Open floor plans have been a favorite of architects and home builders in recent years. Room-based layouts were out, walls removed, and one space flowed into another. But fashions change and the question that’s being asked by trendspotters is has the pendulum swung the other way and is open plan going out of style?
That the subject is being raised is a sign that open plan is no longer the interior design trend that dominates. But to find out if it’s truly out of style, we talked to design professionals. And, more importantly, we asked them to weigh up whether what is on trend is separate rooms with four walls, or something else again that marks an evolution in layout preferences and that you might want to try in your own home.
Is open plan still in style?
Open plan represented a change from the closed-off spaces and formality of older homes with functions like cooking or dining strictly separate to a more casual way of living that combined activities in anything from complete open concept layouts to open-plan living room ideas, open-plan kitchen ideas and kitchen-diner ideas. But also important was the fact that advances in construction meant larger rooms could be built and comfortable temperatures maintained within them.
Yet changes in how we like to use our homes mean open plan isn’t as ubiquitous as it was. Here, we look at how floor plans are changing once again.
Open plan is evolving
The verdict? Open plan isn’t going out of style, but it has moved on. ‘Rather than fading, open plan is evolving,’ says interior designer Artem Kropovinsky. ‘It has adapted to the need of having public and private spaces.
‘Homes have transformed and people value both social regions and private corners. Homes should be flexible after the pandemic for leisure, socialization, and office purposes.’
Realtor Erin Hybart also observes that homeowners’ requirements have altered. ‘I have seen an increase in buyers wanting to be able to close off rooms when desired,’ she says. ‘A few builders started installing a large set of French or sliding doors or something similar between the kitchen and living room to offer the best of both worlds.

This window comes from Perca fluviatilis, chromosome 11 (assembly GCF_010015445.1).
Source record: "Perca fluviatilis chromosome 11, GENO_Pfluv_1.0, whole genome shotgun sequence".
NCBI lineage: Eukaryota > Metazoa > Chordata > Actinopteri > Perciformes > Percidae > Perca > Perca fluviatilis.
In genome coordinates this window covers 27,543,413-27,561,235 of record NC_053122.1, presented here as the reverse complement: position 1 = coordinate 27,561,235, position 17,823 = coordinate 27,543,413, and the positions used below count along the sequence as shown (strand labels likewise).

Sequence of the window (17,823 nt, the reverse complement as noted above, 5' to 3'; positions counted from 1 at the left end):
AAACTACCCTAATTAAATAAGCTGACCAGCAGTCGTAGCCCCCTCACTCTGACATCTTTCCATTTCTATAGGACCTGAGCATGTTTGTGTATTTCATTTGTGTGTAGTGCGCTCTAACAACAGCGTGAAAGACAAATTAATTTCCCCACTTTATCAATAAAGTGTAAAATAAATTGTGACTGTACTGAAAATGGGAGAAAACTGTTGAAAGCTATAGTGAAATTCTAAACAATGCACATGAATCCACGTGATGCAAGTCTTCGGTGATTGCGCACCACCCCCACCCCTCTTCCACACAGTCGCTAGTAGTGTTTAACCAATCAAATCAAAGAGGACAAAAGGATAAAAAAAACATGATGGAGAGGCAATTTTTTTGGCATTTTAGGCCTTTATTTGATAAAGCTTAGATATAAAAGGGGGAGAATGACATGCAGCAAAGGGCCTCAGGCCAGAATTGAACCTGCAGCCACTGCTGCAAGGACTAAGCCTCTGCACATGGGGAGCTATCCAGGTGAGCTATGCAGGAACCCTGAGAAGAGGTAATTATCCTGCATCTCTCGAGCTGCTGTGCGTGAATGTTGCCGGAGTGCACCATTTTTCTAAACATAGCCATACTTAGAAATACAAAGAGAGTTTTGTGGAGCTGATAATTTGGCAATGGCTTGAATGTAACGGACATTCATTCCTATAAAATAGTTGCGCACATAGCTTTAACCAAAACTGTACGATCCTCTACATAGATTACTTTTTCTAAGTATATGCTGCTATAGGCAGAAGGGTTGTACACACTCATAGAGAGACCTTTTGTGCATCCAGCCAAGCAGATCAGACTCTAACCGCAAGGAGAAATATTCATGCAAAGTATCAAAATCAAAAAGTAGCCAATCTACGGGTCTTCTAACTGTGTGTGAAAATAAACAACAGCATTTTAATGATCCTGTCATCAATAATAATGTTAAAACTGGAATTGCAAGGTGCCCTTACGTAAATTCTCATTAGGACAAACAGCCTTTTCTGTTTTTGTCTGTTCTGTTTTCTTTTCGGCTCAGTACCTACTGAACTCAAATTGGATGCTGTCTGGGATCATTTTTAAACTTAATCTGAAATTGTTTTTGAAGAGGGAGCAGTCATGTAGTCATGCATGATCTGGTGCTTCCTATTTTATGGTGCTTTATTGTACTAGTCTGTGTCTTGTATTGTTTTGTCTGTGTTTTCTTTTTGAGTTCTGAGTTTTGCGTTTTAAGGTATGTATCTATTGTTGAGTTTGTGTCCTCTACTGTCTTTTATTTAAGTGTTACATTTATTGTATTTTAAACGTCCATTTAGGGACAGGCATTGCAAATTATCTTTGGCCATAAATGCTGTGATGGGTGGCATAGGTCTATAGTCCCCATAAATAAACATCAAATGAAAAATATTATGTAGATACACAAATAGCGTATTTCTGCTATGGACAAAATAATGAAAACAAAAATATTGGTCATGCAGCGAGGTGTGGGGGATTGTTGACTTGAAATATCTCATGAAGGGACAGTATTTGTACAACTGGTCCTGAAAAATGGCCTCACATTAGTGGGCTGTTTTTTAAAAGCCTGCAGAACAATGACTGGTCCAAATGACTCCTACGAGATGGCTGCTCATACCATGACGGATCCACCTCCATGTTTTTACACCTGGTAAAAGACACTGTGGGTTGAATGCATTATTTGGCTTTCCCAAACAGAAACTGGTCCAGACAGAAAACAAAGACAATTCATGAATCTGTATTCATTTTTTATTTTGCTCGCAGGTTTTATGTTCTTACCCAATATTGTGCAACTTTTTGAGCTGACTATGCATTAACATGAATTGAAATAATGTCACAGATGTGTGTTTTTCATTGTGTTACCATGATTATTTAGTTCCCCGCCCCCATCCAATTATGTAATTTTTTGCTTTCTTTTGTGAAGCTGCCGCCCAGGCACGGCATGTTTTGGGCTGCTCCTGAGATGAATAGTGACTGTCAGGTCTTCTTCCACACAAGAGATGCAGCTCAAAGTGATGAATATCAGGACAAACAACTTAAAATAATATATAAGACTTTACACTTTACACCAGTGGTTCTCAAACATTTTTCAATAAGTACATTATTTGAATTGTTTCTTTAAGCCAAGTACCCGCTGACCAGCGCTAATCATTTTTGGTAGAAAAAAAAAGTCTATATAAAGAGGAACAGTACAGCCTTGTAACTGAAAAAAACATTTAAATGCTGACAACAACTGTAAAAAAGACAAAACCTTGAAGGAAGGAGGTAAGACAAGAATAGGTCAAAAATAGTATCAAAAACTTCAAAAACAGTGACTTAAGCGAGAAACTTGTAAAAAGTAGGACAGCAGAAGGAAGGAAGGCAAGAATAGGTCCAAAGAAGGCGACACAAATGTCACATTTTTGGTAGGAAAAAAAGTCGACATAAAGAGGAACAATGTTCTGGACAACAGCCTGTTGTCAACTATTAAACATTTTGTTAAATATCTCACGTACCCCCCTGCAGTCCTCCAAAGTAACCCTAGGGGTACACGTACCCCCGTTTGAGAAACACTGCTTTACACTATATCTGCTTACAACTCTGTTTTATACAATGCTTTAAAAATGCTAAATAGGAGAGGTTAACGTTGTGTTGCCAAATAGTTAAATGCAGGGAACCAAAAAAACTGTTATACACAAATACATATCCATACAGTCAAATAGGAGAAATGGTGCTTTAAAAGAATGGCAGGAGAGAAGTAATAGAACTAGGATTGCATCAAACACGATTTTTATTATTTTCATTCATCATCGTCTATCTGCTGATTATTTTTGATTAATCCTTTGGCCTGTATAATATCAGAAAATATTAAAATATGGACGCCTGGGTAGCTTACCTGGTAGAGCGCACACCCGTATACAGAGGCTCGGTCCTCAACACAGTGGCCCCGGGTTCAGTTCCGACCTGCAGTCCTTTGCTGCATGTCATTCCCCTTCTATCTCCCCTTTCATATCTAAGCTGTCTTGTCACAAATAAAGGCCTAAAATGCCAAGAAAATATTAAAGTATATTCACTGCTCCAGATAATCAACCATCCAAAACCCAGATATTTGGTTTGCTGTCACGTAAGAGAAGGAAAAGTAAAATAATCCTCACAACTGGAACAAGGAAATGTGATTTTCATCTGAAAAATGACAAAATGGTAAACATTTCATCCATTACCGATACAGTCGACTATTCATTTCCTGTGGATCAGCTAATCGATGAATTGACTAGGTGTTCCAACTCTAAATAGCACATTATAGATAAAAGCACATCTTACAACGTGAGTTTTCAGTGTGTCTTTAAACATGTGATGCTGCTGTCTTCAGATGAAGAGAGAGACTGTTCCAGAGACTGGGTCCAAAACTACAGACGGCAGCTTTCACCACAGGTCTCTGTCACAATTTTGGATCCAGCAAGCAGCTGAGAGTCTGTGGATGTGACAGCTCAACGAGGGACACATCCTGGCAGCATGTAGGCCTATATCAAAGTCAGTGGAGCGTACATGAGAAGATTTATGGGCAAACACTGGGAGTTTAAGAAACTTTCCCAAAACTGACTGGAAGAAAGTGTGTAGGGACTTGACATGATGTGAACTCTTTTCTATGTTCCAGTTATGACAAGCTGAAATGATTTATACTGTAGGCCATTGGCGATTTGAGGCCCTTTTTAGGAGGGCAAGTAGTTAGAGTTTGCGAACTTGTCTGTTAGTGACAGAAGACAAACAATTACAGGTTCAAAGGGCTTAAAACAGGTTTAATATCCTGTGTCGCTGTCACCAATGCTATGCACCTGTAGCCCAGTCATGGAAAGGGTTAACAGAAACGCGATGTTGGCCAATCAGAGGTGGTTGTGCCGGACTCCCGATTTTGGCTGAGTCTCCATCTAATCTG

‘I have seen some renovators decide not to remove entire walls, but instead install a set of doors between two spaces,’ she continues. ‘The key is that the doors you install need to have glass or something similar to let light cross the spaces.’
H&G’s head of interiors, Hebe Hatton, identifies part of the problem with fully open-plan spaces. ‘Accommodating work and leisure activities in one large space can result in an open-plan layout that feels as if one area’s purpose intrudes on another,’ she says. ‘While it’s a very sociable layout and if you have kids it can work really well as you can watch them while you are in a different 'room', but it’s not so wonderful to see a home office area when it’s time to switch off for the day.
‘It’s for that reason that we’ve seen a trend for more flexible layouts: those that can be opened up when required, but within which private spaces can be made.’
Based in New York, Artem Kropovinsky boasts extensive global design experience spanning a decade. With a commitment to sustainability and authenticity, Artem, alongside his dedicated team, undertakes projects both in the US and internationally, earning recognition through prestigious design awards. Artem is the founder of Arsight, an esteemed global design firm known for its expertise in residential and commercial interior design.
Make the open-plan evolution work